On September 7th, 2013, the IODP Expedition 347 “Baltic Sea paleoenvironment” will start the offshore operations and, for the first time ever, drill hundreds of meters deep into the Baltic seafloor for purely scientific purposes.
For two months, an international team of 17 geologists and microbiologists will cruise the Baltic Sea aboard the drillship Manisha to retrieve deep sediment samples of enormous scientific value. I have the honor to be part of that team.
Thanks to my privileged insider’s eye, I will be blogging about our research and activities onboard, the inner workings of such a big scientific extravaganza, and top it all with my personal impressions and feelings about what I expect to be a truly unique experience.
Microbiologist and PhD student at the Center for Geomicrobiology, Aarhus University.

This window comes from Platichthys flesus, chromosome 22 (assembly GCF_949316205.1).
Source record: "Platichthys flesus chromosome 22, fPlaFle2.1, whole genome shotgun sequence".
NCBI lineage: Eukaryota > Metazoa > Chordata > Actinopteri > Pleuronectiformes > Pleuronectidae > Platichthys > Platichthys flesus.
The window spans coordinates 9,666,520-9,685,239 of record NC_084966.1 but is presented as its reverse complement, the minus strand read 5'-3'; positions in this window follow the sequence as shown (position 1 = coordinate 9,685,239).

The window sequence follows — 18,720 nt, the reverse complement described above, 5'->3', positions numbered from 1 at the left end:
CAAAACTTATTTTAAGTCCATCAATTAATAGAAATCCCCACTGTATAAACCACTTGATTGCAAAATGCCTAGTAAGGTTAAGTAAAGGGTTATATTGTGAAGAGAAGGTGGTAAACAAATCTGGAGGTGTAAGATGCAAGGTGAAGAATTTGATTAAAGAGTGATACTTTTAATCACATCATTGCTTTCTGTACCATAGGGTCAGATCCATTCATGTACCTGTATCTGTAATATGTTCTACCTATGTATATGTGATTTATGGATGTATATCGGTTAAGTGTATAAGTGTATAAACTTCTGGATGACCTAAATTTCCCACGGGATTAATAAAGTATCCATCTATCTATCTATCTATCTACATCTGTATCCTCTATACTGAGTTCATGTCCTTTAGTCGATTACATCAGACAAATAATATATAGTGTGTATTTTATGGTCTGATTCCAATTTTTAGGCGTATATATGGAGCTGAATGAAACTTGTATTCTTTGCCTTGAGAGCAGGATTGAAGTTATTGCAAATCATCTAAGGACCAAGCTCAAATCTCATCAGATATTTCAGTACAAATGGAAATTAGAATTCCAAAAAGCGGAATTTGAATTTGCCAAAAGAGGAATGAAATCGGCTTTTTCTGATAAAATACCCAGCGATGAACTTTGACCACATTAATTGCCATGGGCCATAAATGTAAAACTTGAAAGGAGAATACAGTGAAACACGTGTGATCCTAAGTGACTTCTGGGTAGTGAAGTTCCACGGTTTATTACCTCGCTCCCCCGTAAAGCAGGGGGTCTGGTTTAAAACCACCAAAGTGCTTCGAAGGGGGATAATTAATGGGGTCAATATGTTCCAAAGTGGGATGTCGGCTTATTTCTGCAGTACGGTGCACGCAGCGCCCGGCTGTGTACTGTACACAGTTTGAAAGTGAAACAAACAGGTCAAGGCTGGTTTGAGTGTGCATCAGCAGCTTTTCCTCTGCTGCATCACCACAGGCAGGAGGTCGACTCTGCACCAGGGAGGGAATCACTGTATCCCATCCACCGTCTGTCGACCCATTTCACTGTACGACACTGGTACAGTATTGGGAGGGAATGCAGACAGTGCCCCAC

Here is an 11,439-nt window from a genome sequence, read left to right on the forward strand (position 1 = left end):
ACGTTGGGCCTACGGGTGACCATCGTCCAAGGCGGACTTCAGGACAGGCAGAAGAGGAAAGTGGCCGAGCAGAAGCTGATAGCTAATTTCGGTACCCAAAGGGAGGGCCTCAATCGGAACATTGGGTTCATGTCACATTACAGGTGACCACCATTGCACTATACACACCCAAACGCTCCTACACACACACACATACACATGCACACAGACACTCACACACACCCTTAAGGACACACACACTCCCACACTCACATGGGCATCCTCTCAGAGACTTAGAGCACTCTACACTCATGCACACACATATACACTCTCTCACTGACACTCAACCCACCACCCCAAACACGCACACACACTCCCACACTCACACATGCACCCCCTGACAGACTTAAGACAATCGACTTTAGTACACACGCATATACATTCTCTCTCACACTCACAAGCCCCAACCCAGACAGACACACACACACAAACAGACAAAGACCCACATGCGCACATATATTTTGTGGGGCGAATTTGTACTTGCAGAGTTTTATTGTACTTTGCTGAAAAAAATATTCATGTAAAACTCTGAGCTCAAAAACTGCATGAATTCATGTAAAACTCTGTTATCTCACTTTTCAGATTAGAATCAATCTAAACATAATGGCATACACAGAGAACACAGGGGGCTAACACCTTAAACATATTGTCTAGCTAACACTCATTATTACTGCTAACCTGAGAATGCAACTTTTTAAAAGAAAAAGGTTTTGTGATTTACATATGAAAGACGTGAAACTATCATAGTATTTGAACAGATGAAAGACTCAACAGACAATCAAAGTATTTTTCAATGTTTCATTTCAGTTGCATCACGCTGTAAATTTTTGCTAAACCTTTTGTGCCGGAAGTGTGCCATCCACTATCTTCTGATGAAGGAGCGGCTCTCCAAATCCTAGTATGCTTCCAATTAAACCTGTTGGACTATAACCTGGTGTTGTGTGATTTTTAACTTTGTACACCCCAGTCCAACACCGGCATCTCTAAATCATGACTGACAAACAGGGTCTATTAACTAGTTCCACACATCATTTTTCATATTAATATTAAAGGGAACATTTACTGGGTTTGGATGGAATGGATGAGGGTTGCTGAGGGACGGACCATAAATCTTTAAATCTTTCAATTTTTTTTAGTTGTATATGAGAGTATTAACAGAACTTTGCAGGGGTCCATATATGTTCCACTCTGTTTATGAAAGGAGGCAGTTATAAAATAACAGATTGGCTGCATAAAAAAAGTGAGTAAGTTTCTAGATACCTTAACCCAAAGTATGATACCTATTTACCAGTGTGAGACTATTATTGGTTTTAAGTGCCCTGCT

I was born and raised in the Italian countryside, where all the time spent on roaming around in vineyards and watching nature documentaries on TV made me believe that I was meant to become an ecologist… but I ended up with a master’s degree in Industrial Biotechnology instead, from the University of Pavia (Italy).
Right at the time when I had to decide what to do in my postgraduate studies, my early enthusiasm for nature resurfaced and made me decide to move to Denmark and get finally involved in ecology. Now I am a PhD student at the Center for Geomicrobiology (Aarhus University) and spend my time investigating what is in the dark and cold mud lying beneath the ocean.
My research is often taking me out at sea, where I always have a lot of fun making holes in the seabed to get fresh material for my experiments. When I analyze my mud samples, I’m on the lookout for molecules that are released by dead organisms – especially fossil DNA molecules – which contain a whole lot of information about what kind of creatures used to live in the sediment itself, the overlying seawater and the lands nearby.
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